Grammy Award-winning folk musician Aoife O’Donovan comes to Beaver Creek | VailDaily.com
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Grammy Award-winning folk musician Aoife O’Donovan comes to Beaver Creek

Daily staff report
newsroom@vaildaily.com
Aoife O’Donovan is well-known as a lead singer in multiple bluegrass and folk bands and as a popular collaborator with Alison Krauss, Yo-Yo Ma and “A Prairie Home Companion” with Garrison Keillor.
Special to the Daily |

If you go …

What: Aoife O’Donovan.

When: 7:30 p.m. Sunday, Feb. 21.

Where: Vilar Performing Arts Center, 68 Avondale Lane, Beaver Creek.

Cost: $28.

More information: Tickets are on sale now at the VPAC Box Office, by calling 970-845-8497 or visiting http://www.vilarpac.org.

BEAVER CREEK — The Vilar Performing Arts Center will present prolific singer-songwriter and folk musician Aoife O’Donovan today at 7:30 p.m. O’Donovan is well-known as a lead singer in multiple bluegrass and folk bands and as a popular collaborator with Alison Krauss, Yo-Yo Ma and “A Prairie Home Companion” with Garrison Keillor.

O’Donovan, a native of Newton, Massachusetts, first rose to widespread popularity in 2011 when Krauss recorded her song “Lay My Burden Down” on the album “Paper Airplane.” Her songs have been featured in the television shows “True Blood” and “Private Practice,” as well as in the film “Get Low.”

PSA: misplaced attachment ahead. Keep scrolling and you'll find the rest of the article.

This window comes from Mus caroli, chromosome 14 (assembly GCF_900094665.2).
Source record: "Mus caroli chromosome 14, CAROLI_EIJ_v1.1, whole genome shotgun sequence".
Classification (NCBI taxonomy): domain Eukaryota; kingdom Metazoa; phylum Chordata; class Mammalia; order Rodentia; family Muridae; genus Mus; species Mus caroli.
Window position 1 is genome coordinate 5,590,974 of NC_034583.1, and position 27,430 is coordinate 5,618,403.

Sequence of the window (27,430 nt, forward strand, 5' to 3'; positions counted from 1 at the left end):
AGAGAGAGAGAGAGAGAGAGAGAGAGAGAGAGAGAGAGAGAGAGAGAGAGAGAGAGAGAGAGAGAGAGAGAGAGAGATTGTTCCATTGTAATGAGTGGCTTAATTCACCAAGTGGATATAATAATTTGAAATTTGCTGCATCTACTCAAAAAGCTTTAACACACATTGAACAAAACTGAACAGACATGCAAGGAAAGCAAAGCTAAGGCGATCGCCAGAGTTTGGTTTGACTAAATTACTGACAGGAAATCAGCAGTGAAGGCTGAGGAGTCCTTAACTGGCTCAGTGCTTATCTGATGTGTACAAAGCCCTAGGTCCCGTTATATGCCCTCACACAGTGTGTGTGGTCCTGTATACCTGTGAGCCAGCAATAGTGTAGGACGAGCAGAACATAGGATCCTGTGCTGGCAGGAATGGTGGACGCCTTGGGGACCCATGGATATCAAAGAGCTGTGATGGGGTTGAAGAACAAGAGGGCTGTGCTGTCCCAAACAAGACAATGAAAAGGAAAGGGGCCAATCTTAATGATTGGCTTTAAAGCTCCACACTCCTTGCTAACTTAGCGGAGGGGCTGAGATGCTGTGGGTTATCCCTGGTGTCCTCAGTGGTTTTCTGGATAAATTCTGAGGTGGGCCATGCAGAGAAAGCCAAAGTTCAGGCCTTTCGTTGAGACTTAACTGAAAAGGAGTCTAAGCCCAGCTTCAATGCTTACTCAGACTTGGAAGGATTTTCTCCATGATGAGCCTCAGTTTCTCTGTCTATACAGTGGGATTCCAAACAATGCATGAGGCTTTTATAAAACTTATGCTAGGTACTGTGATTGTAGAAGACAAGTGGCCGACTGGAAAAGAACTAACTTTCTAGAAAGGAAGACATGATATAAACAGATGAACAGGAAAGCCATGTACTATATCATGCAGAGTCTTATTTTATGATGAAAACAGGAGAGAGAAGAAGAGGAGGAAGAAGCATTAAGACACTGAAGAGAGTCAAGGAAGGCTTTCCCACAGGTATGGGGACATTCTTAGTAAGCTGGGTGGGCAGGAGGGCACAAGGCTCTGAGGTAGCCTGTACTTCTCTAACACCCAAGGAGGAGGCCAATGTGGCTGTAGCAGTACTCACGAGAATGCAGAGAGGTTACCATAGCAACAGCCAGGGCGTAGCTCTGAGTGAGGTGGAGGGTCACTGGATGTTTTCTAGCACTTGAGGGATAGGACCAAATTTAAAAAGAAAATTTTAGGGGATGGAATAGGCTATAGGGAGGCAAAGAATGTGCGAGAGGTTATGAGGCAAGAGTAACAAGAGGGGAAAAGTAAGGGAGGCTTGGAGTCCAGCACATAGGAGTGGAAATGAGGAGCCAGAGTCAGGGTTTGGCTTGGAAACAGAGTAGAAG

‘In the Magic Hour’

She has released two full-length solo albums, including 2013’s “Fossils” and the new album “In The Magic Hour,” which was released on Jan. 22. Collaboratively, she has released eight other albums as lead singer of the bluegrass band Crooked Still and as a member of the female folk-noir trio Sometymes Why.

In 2011, O’Donovan collaborated with Yo-Yo Ma on the album “The Goat Rodeo Sessions,” which won two Grammy Awards, including Best Folk Album. She is also a frequent special guest and featured performer on “A Prairie Home Companion” and is featured on “A Prairie Home Companion’s” album “Duets 2,” where she performed “Love’s Old Sweet Song” with show-runner Keillor.

“Sweetness and sadness find a tenuous balance in the voice of Aoife O’Donovan,” writes Nate Chinen, of The New York Times. “(She) evokes the reverberant chamber-pop obsessions of Grizzly Bear and the lush austerity of Alison Krauss.”


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